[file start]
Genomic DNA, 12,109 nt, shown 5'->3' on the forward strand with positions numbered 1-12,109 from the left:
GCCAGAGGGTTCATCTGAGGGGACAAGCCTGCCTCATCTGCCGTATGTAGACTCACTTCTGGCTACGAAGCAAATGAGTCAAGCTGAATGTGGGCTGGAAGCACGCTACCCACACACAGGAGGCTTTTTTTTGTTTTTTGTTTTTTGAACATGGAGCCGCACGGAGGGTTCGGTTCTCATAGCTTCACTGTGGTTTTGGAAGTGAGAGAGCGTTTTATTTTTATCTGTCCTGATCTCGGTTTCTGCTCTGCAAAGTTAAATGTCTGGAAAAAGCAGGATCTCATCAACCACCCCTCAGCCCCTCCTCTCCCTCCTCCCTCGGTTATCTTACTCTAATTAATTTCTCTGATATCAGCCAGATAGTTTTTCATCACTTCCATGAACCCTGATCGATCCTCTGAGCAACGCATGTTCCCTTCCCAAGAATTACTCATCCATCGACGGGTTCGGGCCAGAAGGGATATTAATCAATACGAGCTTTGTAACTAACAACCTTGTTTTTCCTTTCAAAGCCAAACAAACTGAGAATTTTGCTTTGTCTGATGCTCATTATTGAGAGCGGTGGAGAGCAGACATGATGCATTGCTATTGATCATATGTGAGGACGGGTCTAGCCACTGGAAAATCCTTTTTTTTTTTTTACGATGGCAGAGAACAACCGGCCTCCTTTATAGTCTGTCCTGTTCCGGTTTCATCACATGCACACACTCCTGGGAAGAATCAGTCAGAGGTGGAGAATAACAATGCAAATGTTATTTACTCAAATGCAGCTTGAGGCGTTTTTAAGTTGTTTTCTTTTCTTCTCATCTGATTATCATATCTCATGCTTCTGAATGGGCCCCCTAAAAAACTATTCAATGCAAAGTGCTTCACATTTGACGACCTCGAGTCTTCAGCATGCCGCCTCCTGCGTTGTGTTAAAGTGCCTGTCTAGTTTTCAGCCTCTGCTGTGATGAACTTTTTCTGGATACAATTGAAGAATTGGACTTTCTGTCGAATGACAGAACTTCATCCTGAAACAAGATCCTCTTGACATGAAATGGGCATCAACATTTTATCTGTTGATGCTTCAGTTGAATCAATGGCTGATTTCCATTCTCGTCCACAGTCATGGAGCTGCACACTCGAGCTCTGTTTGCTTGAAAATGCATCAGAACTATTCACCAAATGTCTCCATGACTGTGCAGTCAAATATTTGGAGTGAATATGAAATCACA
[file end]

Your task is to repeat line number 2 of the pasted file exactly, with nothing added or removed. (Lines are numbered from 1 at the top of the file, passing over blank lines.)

GCCAGAGGGTTCATCTGAGGGGACAAGCCTGCCTCATCTGCCGTATGTAGACTCACTTCTGGCTACGAAGCAAATGAGTCAAGCTGAATGTGGGCTGGAAGCACGCTACCCACACACAGGAGGCTTTTTTTTGTTTTTTGTTTTTTGAACATGGAGCCGCACGGAGGGTTCGGTTCTCATAGCTTCACTGTGGTTTTGGAAGTGAGAGAGCGTTTTATTTTTATCTGTCCTGATCTCGGTTTCTGCTCTGCAAAGTTAAATGTCTGGAAAAAGCAGGATCTCATCAACCACCCCTCAGCCCCTCCTCTCCCTCCTCCCTCGGTTATCTTACTCTAATTAATTTCTCTGATATCAGCCAGATAGTTTTTCATCACTTCCATGAACCCTGATCGATCCTCTGAGCAACGCATGTTCCCTTCCCAAGAATTACTCATCCATCGACGGGTTCGGGCCAGAAGGGATATTAATCAATACGAGCTTTGTAACTAACAACCTTGTTTTTCCTTTCAAAGCCAAACAAACTGAGAATTTTGCTTTGTCTGATGCTCATTATTGAGAGCGGTGGAGAGCAGACATGATGCATTGCTATTGATCATATGTGAGGACGGGTCTAGCCACTGGAAAATCCTTTTTTTTTTTTTACGATGGCAGAGAACAACCGGCCTCCTTTATAGTCTGTCCTGTTCCGGTTTCATCACATGCACACACTCCTGGGAAGAATCAGTCAGAGGTGGAGAATAACAATGCAAATGTTATTTACTCAAATGCAGCTTGAGGCGTTTTTAAGTTGTTTTCTTTTCTTCTCATCTGATTATCATATCTCATGCTTCTGAATGGGCCCCCTAAAAAACTATTCAATGCAAAGTGCTTCACATTTGACGACCTCGAGTCTTCAGCATGCCGCCTCCTGCGTTGTGTTAAAGTGCCTGTCTAGTTTTCAGCCTCTGCTGTGATGAACTTTTTCTGGATACAATTGAAGAATTGGACTTTCTGTCGAATGACAGAACTTCATCCTGAAACAAGATCCTCTTGACATGAAATGGGCATCAACATTTTATCTGTTGATGCTTCAGTTGAATCAATGGCTGATTTCCATTCTCGTCCACAGTCATGGAGCTGCACACTCGAGCTCTGTTTGCTTGAAAATGCATCAGAACTATTCACCAAATGTCTCCATGACTGTGCAGTCAAATATTTGGAGTGAATATGAAATCACA